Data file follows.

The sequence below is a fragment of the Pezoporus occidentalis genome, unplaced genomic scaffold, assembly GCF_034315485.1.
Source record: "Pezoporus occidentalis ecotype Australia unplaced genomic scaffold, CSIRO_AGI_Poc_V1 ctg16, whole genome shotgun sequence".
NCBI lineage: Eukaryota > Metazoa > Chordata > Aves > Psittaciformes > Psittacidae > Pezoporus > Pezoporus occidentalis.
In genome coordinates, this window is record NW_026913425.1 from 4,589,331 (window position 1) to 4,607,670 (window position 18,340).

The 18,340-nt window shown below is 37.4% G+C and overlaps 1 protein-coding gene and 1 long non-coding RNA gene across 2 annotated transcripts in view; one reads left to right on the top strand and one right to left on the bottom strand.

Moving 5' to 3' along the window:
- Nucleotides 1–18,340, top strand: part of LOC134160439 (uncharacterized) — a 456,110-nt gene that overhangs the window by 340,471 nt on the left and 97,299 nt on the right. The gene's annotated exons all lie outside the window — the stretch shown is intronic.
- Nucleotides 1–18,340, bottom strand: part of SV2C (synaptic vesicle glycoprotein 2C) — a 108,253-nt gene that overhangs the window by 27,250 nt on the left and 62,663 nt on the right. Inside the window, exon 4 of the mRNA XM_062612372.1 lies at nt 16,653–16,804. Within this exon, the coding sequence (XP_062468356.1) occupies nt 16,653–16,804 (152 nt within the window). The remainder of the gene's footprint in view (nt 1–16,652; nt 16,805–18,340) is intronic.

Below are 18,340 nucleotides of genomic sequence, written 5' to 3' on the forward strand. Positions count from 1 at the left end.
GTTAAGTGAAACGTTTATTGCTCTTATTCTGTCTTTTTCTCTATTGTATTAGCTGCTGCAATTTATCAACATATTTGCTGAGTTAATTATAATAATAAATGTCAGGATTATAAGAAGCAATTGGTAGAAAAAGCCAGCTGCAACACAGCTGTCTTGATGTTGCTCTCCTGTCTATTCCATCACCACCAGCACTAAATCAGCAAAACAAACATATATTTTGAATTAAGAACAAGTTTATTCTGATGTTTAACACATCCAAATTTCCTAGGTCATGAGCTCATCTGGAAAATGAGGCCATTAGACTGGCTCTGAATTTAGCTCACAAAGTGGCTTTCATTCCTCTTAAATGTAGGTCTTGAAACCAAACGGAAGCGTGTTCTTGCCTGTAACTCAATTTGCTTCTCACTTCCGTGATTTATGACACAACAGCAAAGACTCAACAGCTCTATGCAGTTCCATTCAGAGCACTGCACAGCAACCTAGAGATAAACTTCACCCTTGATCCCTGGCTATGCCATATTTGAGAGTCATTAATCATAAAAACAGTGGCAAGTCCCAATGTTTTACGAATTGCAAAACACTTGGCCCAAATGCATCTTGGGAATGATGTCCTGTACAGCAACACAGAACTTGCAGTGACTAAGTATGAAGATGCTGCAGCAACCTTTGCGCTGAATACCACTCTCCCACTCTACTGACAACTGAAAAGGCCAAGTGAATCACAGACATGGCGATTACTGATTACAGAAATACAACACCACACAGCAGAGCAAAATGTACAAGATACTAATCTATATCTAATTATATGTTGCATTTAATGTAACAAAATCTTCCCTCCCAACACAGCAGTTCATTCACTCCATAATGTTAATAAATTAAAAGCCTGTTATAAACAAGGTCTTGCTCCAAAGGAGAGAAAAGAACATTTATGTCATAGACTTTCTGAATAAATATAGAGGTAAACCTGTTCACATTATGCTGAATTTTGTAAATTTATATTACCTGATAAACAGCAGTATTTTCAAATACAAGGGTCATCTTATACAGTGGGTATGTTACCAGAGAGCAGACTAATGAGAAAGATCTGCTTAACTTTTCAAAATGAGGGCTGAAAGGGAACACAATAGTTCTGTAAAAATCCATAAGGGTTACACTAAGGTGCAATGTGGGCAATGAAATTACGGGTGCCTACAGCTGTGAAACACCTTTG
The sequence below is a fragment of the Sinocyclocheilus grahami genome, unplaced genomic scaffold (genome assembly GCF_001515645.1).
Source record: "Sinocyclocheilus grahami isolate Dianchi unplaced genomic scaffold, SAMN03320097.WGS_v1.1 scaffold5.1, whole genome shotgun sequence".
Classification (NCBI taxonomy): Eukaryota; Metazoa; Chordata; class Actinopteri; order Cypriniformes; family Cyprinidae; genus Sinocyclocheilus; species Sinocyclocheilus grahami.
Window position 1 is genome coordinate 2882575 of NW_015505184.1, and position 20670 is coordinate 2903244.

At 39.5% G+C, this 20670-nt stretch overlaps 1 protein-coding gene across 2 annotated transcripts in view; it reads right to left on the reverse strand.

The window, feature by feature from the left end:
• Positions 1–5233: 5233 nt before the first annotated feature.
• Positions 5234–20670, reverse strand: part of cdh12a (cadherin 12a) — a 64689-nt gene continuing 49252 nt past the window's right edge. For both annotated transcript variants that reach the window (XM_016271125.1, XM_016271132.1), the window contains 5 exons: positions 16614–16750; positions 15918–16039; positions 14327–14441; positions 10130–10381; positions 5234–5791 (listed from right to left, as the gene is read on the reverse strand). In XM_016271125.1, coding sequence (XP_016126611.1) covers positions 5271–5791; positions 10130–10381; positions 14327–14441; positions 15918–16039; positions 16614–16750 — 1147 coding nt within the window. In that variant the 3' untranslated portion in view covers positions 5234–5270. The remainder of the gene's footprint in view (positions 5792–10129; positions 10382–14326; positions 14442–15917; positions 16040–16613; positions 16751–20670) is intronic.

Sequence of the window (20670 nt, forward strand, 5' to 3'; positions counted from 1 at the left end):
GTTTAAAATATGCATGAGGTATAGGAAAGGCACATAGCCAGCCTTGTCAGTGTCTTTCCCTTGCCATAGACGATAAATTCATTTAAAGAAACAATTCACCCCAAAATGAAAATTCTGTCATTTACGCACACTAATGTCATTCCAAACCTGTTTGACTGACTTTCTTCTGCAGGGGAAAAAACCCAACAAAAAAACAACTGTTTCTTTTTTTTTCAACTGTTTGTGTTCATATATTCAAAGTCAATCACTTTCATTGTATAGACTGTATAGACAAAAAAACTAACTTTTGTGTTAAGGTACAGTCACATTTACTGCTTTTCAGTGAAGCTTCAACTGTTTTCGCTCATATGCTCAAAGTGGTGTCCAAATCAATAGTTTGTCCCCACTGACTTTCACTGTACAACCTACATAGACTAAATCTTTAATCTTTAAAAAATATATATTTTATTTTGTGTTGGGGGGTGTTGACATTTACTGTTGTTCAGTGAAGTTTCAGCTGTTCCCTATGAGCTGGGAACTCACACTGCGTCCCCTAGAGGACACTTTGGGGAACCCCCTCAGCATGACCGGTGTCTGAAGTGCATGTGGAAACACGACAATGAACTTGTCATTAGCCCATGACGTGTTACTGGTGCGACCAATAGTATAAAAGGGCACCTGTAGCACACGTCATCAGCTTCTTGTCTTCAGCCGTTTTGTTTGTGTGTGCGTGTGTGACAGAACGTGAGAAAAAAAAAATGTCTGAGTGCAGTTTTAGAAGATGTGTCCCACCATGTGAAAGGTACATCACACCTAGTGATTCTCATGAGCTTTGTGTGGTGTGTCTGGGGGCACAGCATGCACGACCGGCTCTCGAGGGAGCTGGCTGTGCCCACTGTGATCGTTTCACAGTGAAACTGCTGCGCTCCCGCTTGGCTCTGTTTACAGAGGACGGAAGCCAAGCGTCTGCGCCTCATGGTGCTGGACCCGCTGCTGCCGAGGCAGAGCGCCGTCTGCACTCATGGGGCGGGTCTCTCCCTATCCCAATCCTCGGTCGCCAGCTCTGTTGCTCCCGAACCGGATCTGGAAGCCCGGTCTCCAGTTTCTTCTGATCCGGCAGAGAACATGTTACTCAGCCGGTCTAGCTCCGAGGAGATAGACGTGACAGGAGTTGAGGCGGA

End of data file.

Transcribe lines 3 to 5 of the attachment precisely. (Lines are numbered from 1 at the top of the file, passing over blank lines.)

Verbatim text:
NCBI lineage: Eukaryota > Metazoa > Chordata > Aves > Psittaciformes > Psittacidae > Pezoporus > Pezoporus occidentalis.
In genome coordinates, this window is record NW_026913425.1 from 4,589,331 (window position 1) to 4,607,670 (window position 18,340).

The 18,340-nt window shown below is 37.4% G+C and overlaps 1 protein-coding gene and 1 long non-coding RNA gene across 2 annotated transcripts in view; one reads left to right on the top strand and one right to left on the bottom strand.